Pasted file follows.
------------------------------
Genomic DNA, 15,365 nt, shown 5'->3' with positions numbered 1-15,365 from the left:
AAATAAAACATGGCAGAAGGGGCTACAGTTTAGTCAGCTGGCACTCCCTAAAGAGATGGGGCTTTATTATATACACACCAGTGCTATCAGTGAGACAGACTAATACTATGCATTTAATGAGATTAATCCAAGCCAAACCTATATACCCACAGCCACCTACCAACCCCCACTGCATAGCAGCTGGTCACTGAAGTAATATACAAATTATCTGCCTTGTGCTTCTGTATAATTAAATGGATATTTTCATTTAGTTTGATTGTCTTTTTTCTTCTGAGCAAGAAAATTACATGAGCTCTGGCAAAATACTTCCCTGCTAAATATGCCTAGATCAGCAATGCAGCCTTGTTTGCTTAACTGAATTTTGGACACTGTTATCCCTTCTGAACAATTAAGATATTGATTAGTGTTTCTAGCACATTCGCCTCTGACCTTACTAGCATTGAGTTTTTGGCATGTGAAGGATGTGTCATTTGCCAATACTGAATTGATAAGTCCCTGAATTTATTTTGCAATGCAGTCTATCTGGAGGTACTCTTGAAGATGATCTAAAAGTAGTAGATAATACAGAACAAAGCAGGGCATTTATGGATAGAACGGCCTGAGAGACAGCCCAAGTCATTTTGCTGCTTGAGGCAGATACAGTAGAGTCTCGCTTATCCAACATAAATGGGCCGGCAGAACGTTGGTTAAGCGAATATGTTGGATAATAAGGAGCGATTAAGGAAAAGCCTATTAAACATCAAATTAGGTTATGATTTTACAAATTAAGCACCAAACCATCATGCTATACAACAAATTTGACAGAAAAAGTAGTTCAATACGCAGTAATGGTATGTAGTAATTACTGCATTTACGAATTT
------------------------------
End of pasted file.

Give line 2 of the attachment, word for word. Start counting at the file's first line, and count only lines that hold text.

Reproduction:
AAATAAAACATGGCAGAAGGGGCTACAGTTTAGTCAGCTGGCACTCCCTAAAGAGATGGGGCTTTATTATATACACACCAGTGCTATCAGTGAGACAGACTAATACTATGCATTTAATGAGATTAATCCAAGCCAAACCTATATACCCACAGCCACCTACCAACCCCCACTGCATAGCAGCTGGTCACTGAAGTAATATACAAATTATCTGCCTTGTGCTTCTGTATAATTAAATGGATATTTTCATTTAGTTTGATTGTCTTTTTTCTTCTGAGCAAGAAAATTACATGAGCTCTGGCAAAATACTTCCCTGCTAAATATGCCTAGATCAGCAATGCAGCCTTGTTTGCTTAACTGAATTTTGGACACTGTTATCCCTTCTGAACAATTAAGATATTGATTAGTGTTTCTAGCACATTCGCCTCTGACCTTACTAGCATTGAGTTTTTGGCATGTGAAGGATGTGTCATTTGCCAATACTGAATTGATAAGTCCCTGAATTTATTTTGCAATGCAGTCTATCTGGAGGTACTCTTGAAGATGATCTAAAAGTAGTAGATAATACAGAACAAAGCAGGGCATTTATGGATAGAACGGCCTGAGAGACAGCCCAAGTCATTTTGCTGCTTGAGGCAGATACAGTAGAGTCTCGCTTATCCAACATAAATGGGCCGGCAGAACGTTGGTTAAGCGAATATGTTGGATAATAAGGAGCGATTAAGGAAAAGCCTATTAAACATCAAATTAGGTTATGATTTTACAAATTAAGCACCAAACCATCATGCTATACAACAAATTTGACAGAAAAAGTAGTTCAATACGCAGTAATGGTATGTAGTAATTACTGCATTTACGAATTT